The skill-sets of UK workers need to be enhanced, experts have suggested, as specialist contractors aim to take advantage of improving economic conditions.
New data from the National Specialist Contractors Council (NSCC) shows that 57% of specialists saw their orders go up during the second quarter of the year.
This compares favourably with the April to June period of 2013, when the figure stood at just 27%.
Despite these findings, the study warned that skill shortages could slow the growth momentum in the months to come, if efforts are not made to address them.
Almost a fifth (19%) of the contractors questioned said they have recently had to avoid submitting bids for work as a result of skill gaps. This is significantly higher than the 6% five-year average recorded by the NSCC.
The group’s chief executive, Suzannah Nichol MBE, has welcomed initiatives such as the Construction Supply Chain Payment Charter, which have sought to make life easier for contractors.
However, she added: “Investing in the skills of our workforce to meet the current demand is essential if we are to sustain the growth we all want.”
Among its other findings, the NSCC said almost two thirds (59%) of the country’s specialist contractors now expect their workloads to grow over the current three-month period.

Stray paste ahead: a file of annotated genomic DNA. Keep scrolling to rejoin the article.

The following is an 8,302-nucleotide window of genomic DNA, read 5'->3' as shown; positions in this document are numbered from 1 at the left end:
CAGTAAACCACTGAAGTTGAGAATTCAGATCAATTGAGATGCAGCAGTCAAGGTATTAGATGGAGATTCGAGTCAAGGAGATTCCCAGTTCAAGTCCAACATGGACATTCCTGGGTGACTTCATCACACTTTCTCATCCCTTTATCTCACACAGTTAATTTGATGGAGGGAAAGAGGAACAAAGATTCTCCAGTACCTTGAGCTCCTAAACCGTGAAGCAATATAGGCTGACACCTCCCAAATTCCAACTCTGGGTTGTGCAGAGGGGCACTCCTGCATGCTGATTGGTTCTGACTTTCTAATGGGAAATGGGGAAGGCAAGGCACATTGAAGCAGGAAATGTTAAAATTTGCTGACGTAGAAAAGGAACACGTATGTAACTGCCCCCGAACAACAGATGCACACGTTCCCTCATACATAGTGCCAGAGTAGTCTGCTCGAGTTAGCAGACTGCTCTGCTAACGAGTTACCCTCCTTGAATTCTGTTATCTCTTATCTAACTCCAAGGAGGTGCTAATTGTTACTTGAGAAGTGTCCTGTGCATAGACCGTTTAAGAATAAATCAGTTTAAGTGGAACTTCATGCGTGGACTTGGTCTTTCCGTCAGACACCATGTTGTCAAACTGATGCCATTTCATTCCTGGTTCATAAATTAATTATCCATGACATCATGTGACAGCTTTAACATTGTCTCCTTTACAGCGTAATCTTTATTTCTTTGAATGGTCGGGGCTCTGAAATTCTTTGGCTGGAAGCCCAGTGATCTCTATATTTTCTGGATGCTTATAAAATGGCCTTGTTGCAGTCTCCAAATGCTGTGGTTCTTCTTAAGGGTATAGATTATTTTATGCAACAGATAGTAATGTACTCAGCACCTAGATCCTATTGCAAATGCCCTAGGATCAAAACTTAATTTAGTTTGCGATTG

During the coming 12 months, meanwhile, a record 72% are hopeful that their workloads will improve.
Some 43% of the respondents said that at present they are operating at a capacity of 90%.
The Construction Supply Chain Payment Charter praised by Ms Nichol encourages firms to pay contractors within a 30-day period.
In light of its introduction, payment practices appear to have improved in recent months. The NSCC said a record 16% of specialists are now receiving payments in less than 30 days.
The group’s study follows the publication of separate research from the Prince’s Trust and HSBC, which also suggests that businesses have concerns about employee skill shortages.
Over the course of the next three years, 73% of the companies queried by the charity and the banking group said they expect a skills “crisis” to impact the UK economy.